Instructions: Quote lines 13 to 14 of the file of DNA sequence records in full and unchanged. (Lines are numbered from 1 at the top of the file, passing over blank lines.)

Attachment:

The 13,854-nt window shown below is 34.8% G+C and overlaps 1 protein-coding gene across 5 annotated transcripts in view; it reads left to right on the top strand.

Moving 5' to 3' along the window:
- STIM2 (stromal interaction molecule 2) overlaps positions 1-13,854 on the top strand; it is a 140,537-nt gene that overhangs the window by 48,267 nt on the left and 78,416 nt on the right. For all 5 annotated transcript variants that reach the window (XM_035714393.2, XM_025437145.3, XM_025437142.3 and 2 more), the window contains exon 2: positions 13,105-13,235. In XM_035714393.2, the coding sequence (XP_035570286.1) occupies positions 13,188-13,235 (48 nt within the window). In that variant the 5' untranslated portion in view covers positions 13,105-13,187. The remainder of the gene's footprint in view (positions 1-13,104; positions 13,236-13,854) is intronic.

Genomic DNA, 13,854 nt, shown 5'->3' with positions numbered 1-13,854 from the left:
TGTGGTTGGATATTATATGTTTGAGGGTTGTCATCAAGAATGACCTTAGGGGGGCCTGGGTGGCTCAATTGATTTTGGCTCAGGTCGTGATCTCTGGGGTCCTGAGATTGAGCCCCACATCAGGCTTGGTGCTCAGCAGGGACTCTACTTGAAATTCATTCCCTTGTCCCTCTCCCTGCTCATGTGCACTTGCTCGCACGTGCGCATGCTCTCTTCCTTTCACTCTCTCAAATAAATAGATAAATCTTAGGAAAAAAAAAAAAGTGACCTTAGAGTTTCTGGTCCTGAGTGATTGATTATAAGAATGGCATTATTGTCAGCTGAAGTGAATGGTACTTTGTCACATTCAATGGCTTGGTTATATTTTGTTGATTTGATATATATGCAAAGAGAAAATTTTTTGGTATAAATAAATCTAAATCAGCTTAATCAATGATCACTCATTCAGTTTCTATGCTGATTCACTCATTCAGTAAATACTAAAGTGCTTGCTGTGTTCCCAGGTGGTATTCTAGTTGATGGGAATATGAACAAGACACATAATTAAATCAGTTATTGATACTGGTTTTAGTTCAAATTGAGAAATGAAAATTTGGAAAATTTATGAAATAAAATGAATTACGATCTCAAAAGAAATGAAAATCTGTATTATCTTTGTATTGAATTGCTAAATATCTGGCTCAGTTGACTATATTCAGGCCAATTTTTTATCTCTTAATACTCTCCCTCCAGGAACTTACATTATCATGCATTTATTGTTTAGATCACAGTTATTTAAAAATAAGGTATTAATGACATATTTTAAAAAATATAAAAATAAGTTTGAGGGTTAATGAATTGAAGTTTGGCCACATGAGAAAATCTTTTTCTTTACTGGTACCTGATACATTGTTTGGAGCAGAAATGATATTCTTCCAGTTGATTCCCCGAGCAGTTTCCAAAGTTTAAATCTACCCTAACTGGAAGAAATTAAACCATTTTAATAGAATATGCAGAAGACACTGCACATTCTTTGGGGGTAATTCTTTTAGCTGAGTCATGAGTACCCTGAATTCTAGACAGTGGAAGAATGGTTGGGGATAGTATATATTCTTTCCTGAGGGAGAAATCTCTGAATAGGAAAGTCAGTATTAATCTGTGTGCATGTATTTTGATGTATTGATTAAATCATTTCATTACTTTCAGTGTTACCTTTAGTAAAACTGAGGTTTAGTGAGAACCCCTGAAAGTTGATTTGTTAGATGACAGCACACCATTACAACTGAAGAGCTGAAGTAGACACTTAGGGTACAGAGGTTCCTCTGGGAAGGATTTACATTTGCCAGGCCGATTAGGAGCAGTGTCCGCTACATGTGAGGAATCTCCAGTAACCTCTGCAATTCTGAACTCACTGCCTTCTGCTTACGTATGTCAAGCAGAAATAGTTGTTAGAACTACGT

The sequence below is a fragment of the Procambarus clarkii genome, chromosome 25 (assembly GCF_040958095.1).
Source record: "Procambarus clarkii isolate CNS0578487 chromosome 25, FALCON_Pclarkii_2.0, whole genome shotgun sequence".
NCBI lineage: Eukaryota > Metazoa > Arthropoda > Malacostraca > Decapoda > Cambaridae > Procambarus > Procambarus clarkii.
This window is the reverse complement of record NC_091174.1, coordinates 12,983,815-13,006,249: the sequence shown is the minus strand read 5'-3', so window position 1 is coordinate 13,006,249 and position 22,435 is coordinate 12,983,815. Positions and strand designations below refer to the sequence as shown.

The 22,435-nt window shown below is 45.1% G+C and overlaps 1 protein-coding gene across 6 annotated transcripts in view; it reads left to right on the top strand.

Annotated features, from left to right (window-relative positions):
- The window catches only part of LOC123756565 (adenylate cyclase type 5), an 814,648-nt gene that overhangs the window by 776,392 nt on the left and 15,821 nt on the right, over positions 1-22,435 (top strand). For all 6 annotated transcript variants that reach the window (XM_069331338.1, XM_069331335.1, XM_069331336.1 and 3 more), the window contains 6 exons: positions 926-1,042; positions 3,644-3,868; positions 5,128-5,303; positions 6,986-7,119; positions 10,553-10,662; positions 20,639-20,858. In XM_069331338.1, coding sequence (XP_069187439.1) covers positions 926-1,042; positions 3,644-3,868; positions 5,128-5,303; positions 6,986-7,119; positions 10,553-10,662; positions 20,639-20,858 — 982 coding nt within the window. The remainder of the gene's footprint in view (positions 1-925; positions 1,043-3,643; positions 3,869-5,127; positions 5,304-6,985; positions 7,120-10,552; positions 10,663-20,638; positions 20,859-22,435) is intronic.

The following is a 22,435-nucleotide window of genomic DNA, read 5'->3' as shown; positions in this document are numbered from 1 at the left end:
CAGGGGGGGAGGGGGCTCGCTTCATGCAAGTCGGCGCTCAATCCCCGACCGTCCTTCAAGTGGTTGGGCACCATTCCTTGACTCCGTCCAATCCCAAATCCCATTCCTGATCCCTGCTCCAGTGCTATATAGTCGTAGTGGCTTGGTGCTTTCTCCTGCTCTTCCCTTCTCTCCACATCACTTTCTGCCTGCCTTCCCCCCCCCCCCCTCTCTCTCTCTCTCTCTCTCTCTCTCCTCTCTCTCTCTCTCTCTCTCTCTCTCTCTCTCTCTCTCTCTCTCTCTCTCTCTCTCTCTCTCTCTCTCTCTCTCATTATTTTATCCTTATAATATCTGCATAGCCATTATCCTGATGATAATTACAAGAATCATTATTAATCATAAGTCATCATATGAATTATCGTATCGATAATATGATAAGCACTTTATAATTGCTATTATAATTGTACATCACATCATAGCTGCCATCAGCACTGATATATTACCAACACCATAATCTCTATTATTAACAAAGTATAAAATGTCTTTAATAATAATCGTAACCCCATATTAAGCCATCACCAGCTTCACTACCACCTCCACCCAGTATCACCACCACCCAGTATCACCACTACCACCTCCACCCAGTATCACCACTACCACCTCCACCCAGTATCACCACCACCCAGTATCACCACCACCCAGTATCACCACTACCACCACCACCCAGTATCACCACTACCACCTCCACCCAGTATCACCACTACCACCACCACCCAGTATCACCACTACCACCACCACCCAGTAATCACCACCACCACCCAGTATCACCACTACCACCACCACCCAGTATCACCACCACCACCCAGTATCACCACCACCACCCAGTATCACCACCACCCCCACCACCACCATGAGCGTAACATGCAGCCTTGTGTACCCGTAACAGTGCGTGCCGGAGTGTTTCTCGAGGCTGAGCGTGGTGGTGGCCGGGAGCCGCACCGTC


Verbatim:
The following is a 22,435-nucleotide window of genomic DNA, read 5'->3' as shown; positions in this document are numbered from 1 at the left end:
CAGGGGGGGAGGGGGCTCGCTTCATGCAAGTCGGCGCTCAATCCCCGACCGTCCTTCAAGTGGTTGGGCACCATTCCTTGACTCCGTCCAATCCCAAATCCCATTCCTGATCCCTGCTCCAGTGCTATATAGTCGTAGTGGCTTGGTGCTTTCTCCTGCTCTTCCCTTCTCTCCACATCACTTTCTGCCTGCCTTCCCCCCCCCCCCCTCTCTCTCTCTCTCTCTCTCTCTCTCCTCTCTCTCTCTCTCTCTCTCTCTCTCTCTCTCTCTCTCTCTCTCTCTCTCTCTCTCTCTCTCTCTCTCTCTCTCATTATTTTATCCTTATAATATCTGCATAGCCATTATCCTGATGATAATTACAAGAATCATTATTAATCATAAGTCATCATATGAATTATCGTATCGATAATATGATAAGCACTTTATAATTGCTATTATAATTGTACATCACATCATAGCTGCCATCAGCACTGATATATTACCAACACCATAATCTCTATTATTAACAAAGTATAAAATGTCTTTAATAATAATCGTAACCCCATATTAAGCCATCACCAGCTTCACTACCACCTCCACCCAGTATCACCACCACCCAGTATCACCACTACCACCTCCACCCAGTATCACCACTACCACCTCCACCCAGTATCACCACCACCCAGTATCACCACCACCCAGTATCACCACTACCACCACCACCCAGTATCACCACTACCACCTCCACCCAGTATCACCACTACCACCACCACCCAGTATCACCACTACCACCACCACCCAGTAATCACCACCACCACCCAGTATCACCACTACCACCACCACCCAGTATCACCACCACCACCCAGTATCACCACCACCACCCAGTATCACCACCACCCCCACCACCACCATGAGCGTAACATGCAGCCTTGTGTACCCGTAACAGTGCGTGCCGGAGTGTTTCTCGAGGCTGAGCGTGGTGGTGGCCGGGAGCCGCACCGTC